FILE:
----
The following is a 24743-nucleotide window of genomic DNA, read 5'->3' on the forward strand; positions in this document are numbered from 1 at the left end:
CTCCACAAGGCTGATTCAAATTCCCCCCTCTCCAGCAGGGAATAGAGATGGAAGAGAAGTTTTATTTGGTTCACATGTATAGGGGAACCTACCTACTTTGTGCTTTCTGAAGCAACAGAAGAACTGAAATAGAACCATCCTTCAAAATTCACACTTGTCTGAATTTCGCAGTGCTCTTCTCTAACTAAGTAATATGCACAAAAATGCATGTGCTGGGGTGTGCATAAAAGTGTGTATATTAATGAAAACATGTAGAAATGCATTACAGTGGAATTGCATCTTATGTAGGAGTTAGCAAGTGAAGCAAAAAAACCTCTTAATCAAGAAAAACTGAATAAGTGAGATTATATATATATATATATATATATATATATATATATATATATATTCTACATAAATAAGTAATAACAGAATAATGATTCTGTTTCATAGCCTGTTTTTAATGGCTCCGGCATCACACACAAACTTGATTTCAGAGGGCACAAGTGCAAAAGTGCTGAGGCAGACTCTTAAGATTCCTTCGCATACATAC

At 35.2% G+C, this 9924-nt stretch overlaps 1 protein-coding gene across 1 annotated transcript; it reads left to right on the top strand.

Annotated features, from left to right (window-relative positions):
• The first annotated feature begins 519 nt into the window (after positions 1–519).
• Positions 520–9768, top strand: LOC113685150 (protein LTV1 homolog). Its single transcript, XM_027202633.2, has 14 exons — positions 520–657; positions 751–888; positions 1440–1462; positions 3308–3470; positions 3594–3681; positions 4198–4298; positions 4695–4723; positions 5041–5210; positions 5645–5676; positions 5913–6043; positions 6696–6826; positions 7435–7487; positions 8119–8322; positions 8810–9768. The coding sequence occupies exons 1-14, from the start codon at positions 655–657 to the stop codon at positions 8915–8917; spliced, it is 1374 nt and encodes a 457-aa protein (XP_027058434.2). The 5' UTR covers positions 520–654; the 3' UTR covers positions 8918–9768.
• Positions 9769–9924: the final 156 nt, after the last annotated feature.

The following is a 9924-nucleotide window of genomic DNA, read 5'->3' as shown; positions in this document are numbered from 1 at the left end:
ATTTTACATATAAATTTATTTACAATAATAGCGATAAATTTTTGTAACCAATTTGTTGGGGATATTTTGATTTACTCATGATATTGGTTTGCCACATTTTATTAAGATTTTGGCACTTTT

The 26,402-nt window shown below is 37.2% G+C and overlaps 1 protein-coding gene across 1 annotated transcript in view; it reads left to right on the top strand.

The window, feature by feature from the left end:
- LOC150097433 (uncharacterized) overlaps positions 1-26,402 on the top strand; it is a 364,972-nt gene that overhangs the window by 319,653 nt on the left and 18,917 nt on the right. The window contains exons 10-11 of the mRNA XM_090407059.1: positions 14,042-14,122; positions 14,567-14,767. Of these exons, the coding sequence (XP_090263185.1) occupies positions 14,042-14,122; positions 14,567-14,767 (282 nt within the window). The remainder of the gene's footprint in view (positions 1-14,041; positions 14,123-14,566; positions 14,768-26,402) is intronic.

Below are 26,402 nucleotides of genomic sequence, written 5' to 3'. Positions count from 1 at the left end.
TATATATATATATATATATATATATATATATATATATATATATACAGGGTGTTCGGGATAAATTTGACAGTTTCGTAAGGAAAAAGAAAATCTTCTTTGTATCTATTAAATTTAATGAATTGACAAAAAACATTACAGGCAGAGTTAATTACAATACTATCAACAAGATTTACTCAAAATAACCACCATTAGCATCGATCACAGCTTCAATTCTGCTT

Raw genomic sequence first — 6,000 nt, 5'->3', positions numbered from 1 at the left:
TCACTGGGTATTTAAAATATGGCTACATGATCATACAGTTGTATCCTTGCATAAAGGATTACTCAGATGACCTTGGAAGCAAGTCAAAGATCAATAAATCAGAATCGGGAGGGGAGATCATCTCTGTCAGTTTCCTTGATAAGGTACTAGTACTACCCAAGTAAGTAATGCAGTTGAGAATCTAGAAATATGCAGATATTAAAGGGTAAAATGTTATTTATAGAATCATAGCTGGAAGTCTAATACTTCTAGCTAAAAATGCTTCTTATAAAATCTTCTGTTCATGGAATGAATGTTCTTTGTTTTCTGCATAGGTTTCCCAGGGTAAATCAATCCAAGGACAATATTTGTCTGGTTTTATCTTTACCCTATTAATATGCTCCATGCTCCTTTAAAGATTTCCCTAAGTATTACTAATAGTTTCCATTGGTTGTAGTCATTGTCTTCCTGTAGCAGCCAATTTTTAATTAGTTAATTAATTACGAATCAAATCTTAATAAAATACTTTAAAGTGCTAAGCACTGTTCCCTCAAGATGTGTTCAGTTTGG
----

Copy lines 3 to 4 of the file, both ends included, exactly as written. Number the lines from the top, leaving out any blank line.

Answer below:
At 35.2% G+C, this 9924-nt stretch overlaps 1 protein-coding gene across 1 annotated transcript; it reads left to right on the top strand.

Annotated features, from left to right (window-relative positions):